I don't write a lot specifically about Springfield, and when I do, it's mostly the good stuff. This is mostly because the negatives to this point are a function of this specific town. So there's this little bit of me that worries I would give away too much by discussing them. (As if anyone would even put in the effort to figure it out and I've told a bunch of you in real life, but that's how my mind insists on working.)
But now I have something I can share, something that has Trillian and I both frustrated (which Trillian would say is a gross understatement).
This town is very safe, the police department well funded with a larger than usual cop-to-citizen ratio. OK, not generally a bad thing, but do the math and you end up with a good number of cops who truly have nothing better to do than look for traffic violations.
Trillian discovered this last week when she ran out to get some breakfast for herself when I was in the middle of my liquid diet. She fully admits that driving before her coffee is not a good thing, but the circumstances are still infuriating. She was driving through a school zone--and sticking close to the speed limit, because hello we're parents and care about this sort of thing. She was at the end of the zone and speeding up. A cop about three blocks away, not in the best position to judge, says that she was doing 33 in the school zone. She know that there's no way she could have been doing that speed before the "End of School Zone" sign.
Now, in my experience--2 moving violations ticket and a sprinkling of parking tickets--every ticket gives you a court date at the bottom. If given to you in person, you sign to acknowledge receipt. Then you have the opportunity to decide whether you will pay the fine or show up on that date.
Apparently it doesn't work quite that way here and the cop who pulled Trillian over also didn't bother to explain clearly. As it was presented to her, she had to decide on the spot whether she would pay the fine or appear in court. The officer also told her that the violation would only put 2 or 3 points on her license.
When she got home, she found out that the violation, in fact, carries 5 points, which is close to a warning and almost halfway to suspension. So she contacted a lawyer and the municipal court. And found out that in signing the citation as she did, she had given up the right to appear in court. It was, technically, possible to change that, but would require jumping through a lot of hoops and likely getting a judge who would not be happy about hearing her case.
So, we mailed in the fine. And Trillian decided that she would drive as little as possible in the next year, until the points would no longer count towards warning/suspension. Which is not that big of a deal since I do most of the driving anyway.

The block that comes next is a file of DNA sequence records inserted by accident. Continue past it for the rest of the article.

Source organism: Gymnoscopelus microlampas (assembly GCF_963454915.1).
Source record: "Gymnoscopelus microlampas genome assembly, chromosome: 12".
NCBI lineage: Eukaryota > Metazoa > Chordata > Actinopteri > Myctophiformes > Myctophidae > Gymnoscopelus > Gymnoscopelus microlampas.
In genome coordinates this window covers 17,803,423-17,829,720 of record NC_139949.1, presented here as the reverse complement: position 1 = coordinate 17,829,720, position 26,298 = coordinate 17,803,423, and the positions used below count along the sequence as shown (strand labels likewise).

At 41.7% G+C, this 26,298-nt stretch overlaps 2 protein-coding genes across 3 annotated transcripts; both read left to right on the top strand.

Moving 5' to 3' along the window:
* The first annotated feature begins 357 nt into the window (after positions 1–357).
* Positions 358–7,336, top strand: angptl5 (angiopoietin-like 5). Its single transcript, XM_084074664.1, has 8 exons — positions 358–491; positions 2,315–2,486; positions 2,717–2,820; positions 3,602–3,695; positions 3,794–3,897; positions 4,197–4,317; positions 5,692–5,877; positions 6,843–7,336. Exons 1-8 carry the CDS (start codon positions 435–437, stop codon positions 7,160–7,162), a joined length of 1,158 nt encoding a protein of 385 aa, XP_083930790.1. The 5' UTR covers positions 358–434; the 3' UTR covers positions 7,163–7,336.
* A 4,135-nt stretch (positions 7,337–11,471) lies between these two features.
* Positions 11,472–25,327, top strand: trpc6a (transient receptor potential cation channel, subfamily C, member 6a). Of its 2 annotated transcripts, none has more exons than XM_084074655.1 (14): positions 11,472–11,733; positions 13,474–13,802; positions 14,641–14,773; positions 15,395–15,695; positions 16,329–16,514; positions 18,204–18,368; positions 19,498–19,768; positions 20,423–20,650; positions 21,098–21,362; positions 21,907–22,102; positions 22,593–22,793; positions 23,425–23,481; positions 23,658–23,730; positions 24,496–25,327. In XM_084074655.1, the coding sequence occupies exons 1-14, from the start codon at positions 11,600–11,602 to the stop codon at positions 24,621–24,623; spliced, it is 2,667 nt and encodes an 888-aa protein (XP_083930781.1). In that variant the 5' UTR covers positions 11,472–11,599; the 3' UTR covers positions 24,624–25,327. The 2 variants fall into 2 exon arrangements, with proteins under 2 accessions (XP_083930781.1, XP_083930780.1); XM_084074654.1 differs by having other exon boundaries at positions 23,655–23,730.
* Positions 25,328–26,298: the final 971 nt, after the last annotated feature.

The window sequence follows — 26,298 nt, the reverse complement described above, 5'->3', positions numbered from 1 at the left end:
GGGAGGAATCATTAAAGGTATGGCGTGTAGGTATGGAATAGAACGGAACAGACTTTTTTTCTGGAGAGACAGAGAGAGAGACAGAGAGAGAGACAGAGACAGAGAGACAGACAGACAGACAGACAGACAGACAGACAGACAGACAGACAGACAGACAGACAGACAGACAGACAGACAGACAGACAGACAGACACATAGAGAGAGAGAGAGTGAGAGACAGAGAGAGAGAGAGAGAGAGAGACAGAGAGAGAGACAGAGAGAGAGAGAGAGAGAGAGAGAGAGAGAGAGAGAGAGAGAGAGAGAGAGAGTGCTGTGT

Cut to today.
We're driving back home after running some errands in the town center. We're still about 10 minutes from home when Scooter announces he needs to pee. (Note to self, when kid is dancing around in the library, even if he answers that NO he doesn't need to pee, take him to the bathroom already!) I know that there's a gas station up ahead and that, due to a lot of construction and the time of day, it could take more than 10 minutes to get home. At this point, even though Scooter has said he can hold it, it's quite obvious to us that he won't make it too much longer. (And he's been doing pretty well recently and is horribly upset when he has an accident, but he still has a hard time recognizing the urge until it becomes an immediate need.)
There are some "no left turn" signs along the way, including one in the general area of the gas station entrance, but it's really hard to tell if it's for that or the intersection just past it. There's no traffic coming and the child looks like he'll burst. What would you do?
Well, apparently I made the left in full view of an officer. Who responded, when I told him my son was about to have an accident, "Well, I still have to write you a ticket." (mini-rant: Have to? Looking at the citation I have, there is in fact a place for a written warning. And the turn I made was not at all dangerous or normally illegal. They keep changing around the barrels and signage in this area, so it's not even like this is the usual rule here.)
Anyway, when he brought me the citation, I decided to ask a couple questions for clarification of Trillian's experience. It turns out that it is true that you have to make a decision on the spot: pay the fine or request a court appearance. But when I asked, "What if I'm not sure?", he told me that then I should ask for the court date, as I could always go ahead and pay the fine before that date. He also explained (and this just about boggled my mind) that the date listed was not an appointment, but a deadline. In fact, if I wanted to plead my case to a judge, I could show up any time before that listed; if I waited until after to appear or pay, a warrant would be issued.
I'm looking into my options and trying to gather some more information, such as how many points this would carry and the likelihood I could get them knocked off, either completely or by agreeing to traffic school.
Not something I needed, as I was already freaking out over the exam I'll be taking next week. (my Rolfer remarked that I was tenser than she'd ever seen and asked if I felt behind and if I'm something of a perfectionist. Yes and yes.) On the other hand, we've had a few moments of humor from this. Trillian and I were joking that it would have been better for our citations to have occurred in reverse order, since if I'd been stopped first and mistakenly signed, agreeing to pay, it would have cost us significantly less in fines and points.
In any case, I'll be the one driving under the speed limit and double-checking every possible turn.